A humerus fracture is a break in the upper arm bone. They occur anywhere in the bone, from the neck of the humerus near the shoulder, to the distal end at the elbow. A form of fracture close to the elbow is known as a supracondylar fracture.
Humerus fracture symptoms
- Symptoms of a humerus fracture include instant pain in the arm at the time of injury.
- The athlete will have difficulty moving the arm either bending the elbow or raising the arm upwards.
- There may be deformity of the arm if the bone is displaced.
- Bruising and swelling are common. In compound fractures, the bone pierces the skin.
What is a Humerus fracture?
A fracture is the same thing as a break. The two terms are completely interchangeable. A fracture can be either an acute fracture which occurs due to a direct impact or force or a stress fracture which gradually develops over time. Stress fractures of the humerus are rare as it is not a weight-bearing bone. They are more common in the bones of the legs and feet.
A rare form of fracture which is most commonly seen in throwing athletes (e.g. Javelin or baseball etc) involves a spiral fracture to the midshaft of the bone, just below the attachment of the deltoid muscle.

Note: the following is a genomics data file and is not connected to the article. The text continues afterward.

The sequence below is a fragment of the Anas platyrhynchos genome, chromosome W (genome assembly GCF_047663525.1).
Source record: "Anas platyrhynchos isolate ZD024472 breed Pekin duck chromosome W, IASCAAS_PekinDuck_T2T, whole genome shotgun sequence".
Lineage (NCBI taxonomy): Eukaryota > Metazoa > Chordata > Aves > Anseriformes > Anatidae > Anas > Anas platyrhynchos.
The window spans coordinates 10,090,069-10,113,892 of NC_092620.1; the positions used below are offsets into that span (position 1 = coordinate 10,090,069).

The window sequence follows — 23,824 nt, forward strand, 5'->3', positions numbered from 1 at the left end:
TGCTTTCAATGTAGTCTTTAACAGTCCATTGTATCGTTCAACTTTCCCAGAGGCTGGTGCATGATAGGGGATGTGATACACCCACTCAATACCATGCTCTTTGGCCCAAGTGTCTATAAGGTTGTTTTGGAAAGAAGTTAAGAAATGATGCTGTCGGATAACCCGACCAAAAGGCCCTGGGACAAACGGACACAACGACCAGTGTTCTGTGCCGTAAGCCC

A fracture to the humerus will most often occur as a result of a fall, often onto an outstretched arm. Car accidents may also cause a humerus fracture.
Treatment of humerus fractures
- Seek medical attention immediately if a fracture is suspected.
- An X-ray will be ordered to confirm the fracture and assess the presence or amount of displacement. The arm will usually be placed in a temporary cast or splint whilst swelling goes down.
- A full cast is then fitted 2-3 days later and stays in place for 4-8 weeks.
- If the two ends of the bone are displaced, or the bone is broken into more than 2 parts, surgery may be required. This will be used to realign the bone and fix the 2 (or more) parts using pins or wires, whilst the bone heals.